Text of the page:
That's the latest development for the global economy as measured by atmospheric carbon dioxide concentration data recorded at the remote Mauna Loa Observatory. The rebound can seen in the latest update to Political Calculations' chart revealing the rate at which CO₂ accumulates in the Earth's air.

Trailing Twelve Month Average of Year-Over-Year Change in Parts per Million of Atmospheric Carbon Dioxide, January 2000 - August 2022

China is, by far and away, the world's biggest producer of carbon dioxide emissions, a status it has undisputably held since 2006. In 2020, China's CO₂ emissions were nearly 2.3 times larger than those of the second-ranked United States, accounting for almost 31% of the world's carbon dioxide emissions. The two countries together accounted for 44.2% of the world's CO₂ emissions, which is directly linked to the output of their national economies.

That China's economy was struggling during the first half of 2022 was confirmed by the Helsinki-based Centre for Research on Energy and Clean Air, which measured a decline in China's CO₂ output:

China’s carbon emissions fell almost 8 per cent in the April-to-June quarter compared with the same period last year, the sharpest decline in the past decade, according to climate research service Carbon Brief.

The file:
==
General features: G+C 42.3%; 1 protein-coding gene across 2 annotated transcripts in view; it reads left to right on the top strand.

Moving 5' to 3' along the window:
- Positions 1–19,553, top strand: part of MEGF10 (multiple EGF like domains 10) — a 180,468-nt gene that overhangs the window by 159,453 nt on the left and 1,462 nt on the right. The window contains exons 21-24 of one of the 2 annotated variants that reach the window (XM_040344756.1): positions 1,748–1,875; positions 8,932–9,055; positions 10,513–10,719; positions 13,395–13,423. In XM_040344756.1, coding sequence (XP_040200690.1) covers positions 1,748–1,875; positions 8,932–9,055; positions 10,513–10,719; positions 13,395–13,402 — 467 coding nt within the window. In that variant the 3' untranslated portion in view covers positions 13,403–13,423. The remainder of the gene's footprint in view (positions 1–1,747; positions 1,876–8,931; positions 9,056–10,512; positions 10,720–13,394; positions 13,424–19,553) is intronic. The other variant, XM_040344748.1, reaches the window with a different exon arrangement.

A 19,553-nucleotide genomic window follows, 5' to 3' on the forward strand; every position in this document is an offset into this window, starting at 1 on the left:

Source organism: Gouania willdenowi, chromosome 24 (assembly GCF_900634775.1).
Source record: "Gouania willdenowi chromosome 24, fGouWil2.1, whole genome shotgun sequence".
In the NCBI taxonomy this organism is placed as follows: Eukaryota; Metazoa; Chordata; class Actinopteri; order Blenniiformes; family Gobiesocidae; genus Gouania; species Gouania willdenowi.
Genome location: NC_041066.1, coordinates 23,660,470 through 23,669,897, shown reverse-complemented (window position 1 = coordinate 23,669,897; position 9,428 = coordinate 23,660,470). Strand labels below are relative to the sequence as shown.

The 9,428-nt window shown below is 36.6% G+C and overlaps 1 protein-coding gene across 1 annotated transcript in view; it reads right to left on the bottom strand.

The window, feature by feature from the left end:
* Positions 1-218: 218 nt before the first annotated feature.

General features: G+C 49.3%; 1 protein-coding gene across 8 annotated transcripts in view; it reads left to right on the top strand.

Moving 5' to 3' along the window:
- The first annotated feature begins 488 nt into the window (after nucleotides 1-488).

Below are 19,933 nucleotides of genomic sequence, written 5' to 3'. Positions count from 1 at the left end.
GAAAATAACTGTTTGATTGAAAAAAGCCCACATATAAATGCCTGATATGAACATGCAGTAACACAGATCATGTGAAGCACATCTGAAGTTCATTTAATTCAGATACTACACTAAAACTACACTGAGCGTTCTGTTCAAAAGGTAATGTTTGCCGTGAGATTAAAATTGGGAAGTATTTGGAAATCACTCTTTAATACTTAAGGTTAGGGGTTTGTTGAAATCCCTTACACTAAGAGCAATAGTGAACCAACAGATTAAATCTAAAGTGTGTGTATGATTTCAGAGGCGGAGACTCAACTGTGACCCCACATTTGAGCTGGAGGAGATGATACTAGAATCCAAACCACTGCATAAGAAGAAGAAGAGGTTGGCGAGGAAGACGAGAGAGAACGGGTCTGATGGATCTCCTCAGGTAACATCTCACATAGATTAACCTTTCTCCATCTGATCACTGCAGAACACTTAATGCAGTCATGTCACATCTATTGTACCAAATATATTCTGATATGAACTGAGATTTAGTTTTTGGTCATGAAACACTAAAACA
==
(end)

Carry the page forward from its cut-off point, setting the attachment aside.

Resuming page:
The fall in emissions reflects a dramatic slowing in Chinese economic growth caused by large-scale coronavirus lockdowns and a crisis in the heavily indebted property sector. It was the fourth consecutive quarter in which emissions have fallen in China, the world’s biggest emitter.

Lauri Myllyvirta, an analyst at the Helsinki-based Centre for Research on Energy and Clean Air, which compiled the data for Carbon Brief, said there had been a drop of 44 per cent in the number of construction projects started and a 33 per cent fall in those completed during the second quarter.